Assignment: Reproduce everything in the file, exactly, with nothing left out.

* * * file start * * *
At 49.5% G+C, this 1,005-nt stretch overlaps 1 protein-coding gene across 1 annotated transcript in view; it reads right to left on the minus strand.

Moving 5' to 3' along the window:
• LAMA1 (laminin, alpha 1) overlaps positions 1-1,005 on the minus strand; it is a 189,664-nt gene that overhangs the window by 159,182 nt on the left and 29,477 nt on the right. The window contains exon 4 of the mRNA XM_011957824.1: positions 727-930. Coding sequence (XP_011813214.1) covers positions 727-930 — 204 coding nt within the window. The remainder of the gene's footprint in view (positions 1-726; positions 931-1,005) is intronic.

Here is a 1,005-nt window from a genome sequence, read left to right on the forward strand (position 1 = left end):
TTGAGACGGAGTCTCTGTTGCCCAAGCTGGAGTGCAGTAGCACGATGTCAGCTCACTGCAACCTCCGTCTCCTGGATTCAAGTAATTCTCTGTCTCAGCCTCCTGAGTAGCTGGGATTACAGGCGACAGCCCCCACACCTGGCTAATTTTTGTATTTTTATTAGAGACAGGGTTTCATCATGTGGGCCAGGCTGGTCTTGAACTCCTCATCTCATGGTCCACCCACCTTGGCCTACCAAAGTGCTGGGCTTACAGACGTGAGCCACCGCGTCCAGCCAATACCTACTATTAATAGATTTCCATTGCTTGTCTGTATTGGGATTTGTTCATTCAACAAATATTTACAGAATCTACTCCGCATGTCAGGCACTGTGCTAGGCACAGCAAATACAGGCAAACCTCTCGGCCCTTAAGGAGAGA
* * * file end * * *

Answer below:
At 49.5% G+C, this 1,005-nt stretch overlaps 1 protein-coding gene across 1 annotated transcript in view; it reads right to left on the minus strand.

Moving 5' to 3' along the window:
• LAMA1 (laminin, alpha 1) overlaps positions 1-1,005 on the minus strand; it is a 189,664-nt gene that overhangs the window by 159,182 nt on the left and 29,477 nt on the right. The window contains exon 4 of the mRNA XM_011957824.1: positions 727-930. Coding sequence (XP_011813214.1) covers positions 727-930 — 204 coding nt within the window. The remainder of the gene's footprint in view (positions 1-726; positions 931-1,005) is intronic.

Here is a 1,005-nt window from a genome sequence, read left to right on the forward strand (position 1 = left end):
TTGAGACGGAGTCTCTGTTGCCCAAGCTGGAGTGCAGTAGCACGATGTCAGCTCACTGCAACCTCCGTCTCCTGGATTCAAGTAATTCTCTGTCTCAGCCTCCTGAGTAGCTGGGATTACAGGCGACAGCCCCCACACCTGGCTAATTTTTGTATTTTTATTAGAGACAGGGTTTCATCATGTGGGCCAGGCTGGTCTTGAACTCCTCATCTCATGGTCCACCCACCTTGGCCTACCAAAGTGCTGGGCTTACAGACGTGAGCCACCGCGTCCAGCCAATACCTACTATTAATAGATTTCCATTGCTTGTCTGTATTGGGATTTGTTCATTCAACAAATATTTACAGAATCTACTCCGCATGTCAGGCACTGTGCTAGGCACAGCAAATACAGGCAAACCTCTCGGCCCTTAAGGAGAGA